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Westwood middle school students received racist messages through AirDrop app on iPhones

Students at the Thurston Middle School in Westwood were sent AirDrop messages on their iPhones that contained “highly inappropriate, offensive, and racist messages sent by anonymous users,’' Principal Michael Redmon wrote to parents this week.

The incidents took place this week when several students received messages that ridiculed President Biden and used a racial slur. In one case, a student was sent an “unkind image intended to make fun of the recipient.”

“The recipients of these messages communicated their feelings of upset and anger at having been targeted in this hurtful manner and have reported feeling violated by the use of anonymous messaging capabilities used to offend others and themselves,” Redmon wrote to parents on Wednesday. “These hateful messages were clearly intended to put down others and cause disruption — they have no place in our community.”


Westwood Schools Superintendent Emily Parks also denounced the content of the AirDrop messages.

“The Westwood Public Schools strives to be a community that welcomes, supports, and appreciates all people and where all students feel a sense of belonging,” she wrote in a statement Thursday. “The use of racist or hateful language and symbols is a transgression against the community and has no place in our schools.”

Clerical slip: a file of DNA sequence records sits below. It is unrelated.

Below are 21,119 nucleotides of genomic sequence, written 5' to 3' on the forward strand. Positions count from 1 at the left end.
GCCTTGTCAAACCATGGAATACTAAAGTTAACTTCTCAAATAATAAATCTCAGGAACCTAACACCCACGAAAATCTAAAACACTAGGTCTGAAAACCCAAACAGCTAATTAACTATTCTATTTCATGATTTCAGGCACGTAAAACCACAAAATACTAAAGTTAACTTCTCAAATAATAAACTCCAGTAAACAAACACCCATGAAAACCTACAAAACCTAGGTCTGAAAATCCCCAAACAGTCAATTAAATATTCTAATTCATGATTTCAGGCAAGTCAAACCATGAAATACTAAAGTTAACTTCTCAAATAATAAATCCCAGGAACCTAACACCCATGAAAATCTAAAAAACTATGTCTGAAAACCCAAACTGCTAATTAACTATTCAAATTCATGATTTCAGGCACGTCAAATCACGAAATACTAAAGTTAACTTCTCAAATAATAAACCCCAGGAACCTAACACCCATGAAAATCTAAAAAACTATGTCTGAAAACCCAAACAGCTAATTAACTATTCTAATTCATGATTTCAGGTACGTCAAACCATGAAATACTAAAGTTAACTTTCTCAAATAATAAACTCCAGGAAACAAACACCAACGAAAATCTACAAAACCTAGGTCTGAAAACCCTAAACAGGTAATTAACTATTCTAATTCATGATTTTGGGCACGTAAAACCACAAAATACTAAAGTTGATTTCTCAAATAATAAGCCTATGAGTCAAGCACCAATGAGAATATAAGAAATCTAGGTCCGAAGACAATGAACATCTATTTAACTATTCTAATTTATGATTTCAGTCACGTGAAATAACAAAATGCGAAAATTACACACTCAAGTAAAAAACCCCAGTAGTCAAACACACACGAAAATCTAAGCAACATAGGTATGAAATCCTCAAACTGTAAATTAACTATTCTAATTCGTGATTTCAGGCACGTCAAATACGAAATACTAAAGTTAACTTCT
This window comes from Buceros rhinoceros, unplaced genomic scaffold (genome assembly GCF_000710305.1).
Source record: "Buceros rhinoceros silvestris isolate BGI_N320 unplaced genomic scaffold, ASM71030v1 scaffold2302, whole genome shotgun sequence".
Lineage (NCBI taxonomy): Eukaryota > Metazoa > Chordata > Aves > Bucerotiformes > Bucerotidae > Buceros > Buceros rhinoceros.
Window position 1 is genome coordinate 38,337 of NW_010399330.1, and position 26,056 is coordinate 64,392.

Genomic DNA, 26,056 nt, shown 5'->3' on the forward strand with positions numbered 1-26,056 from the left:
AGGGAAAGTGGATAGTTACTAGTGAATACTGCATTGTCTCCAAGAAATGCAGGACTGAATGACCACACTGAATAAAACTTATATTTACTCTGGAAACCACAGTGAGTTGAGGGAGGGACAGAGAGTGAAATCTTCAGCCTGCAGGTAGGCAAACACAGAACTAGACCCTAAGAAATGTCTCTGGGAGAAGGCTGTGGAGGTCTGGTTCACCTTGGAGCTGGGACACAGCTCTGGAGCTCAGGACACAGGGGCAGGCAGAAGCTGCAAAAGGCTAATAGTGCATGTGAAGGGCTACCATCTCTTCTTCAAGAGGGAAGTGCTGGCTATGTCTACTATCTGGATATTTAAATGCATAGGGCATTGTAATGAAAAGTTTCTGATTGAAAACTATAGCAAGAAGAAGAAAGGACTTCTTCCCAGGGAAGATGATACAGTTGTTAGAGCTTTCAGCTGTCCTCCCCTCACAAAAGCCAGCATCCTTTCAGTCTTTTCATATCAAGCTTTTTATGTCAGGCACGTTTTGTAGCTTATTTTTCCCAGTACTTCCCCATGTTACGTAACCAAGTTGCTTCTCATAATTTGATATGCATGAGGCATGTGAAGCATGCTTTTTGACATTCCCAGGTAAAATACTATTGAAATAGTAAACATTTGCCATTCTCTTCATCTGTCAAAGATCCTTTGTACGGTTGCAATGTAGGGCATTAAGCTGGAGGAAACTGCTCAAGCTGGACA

In his letter to parents, Redmon summarized the incidents that have taken place this week:

– Several students received messages sent from an iPhone that contained a “username alias that included a racial slur (N-word).”

– Another student was sent “a username alias that used a vulgar phrase about President Biden” over the AirDrop app.

– A message one student received included “unkind image intended to make fun of the recipient.”

According to Redmon, an iPhone user needs to be within approximately 30 feet of the receiving iPhone user. It’s not a feature that can be blocked by the school’s Internet system, but must be disabled on the phone by the user themselves.


In response, a school rule banning use of cellphones during the school day — “once unheeded” — will now be enforced. “In these incidents, cell phone use has moved beyond distraction to being destructive,” Redmon wrote, adding that students and parents can contact each other through the school staff.

Students will be able to share their views on the incidents, and a meeting on the incidents for parents is set for May 4.

“News like this is disheartening,” he wrote. “I want to emphasize that many of our students already provide leadership in this area and that the vast majority of our students come to school each day and make Thurston a positive place to be.”

The search for the sender of the messages is ongoing, and if a student is identified as the source of the AirDrop messages, they will face discipline, Redmon wrote.

John R. Ellement can be reached at john.ellement@globe.com. Follow him on Twitter @JREbosglobe.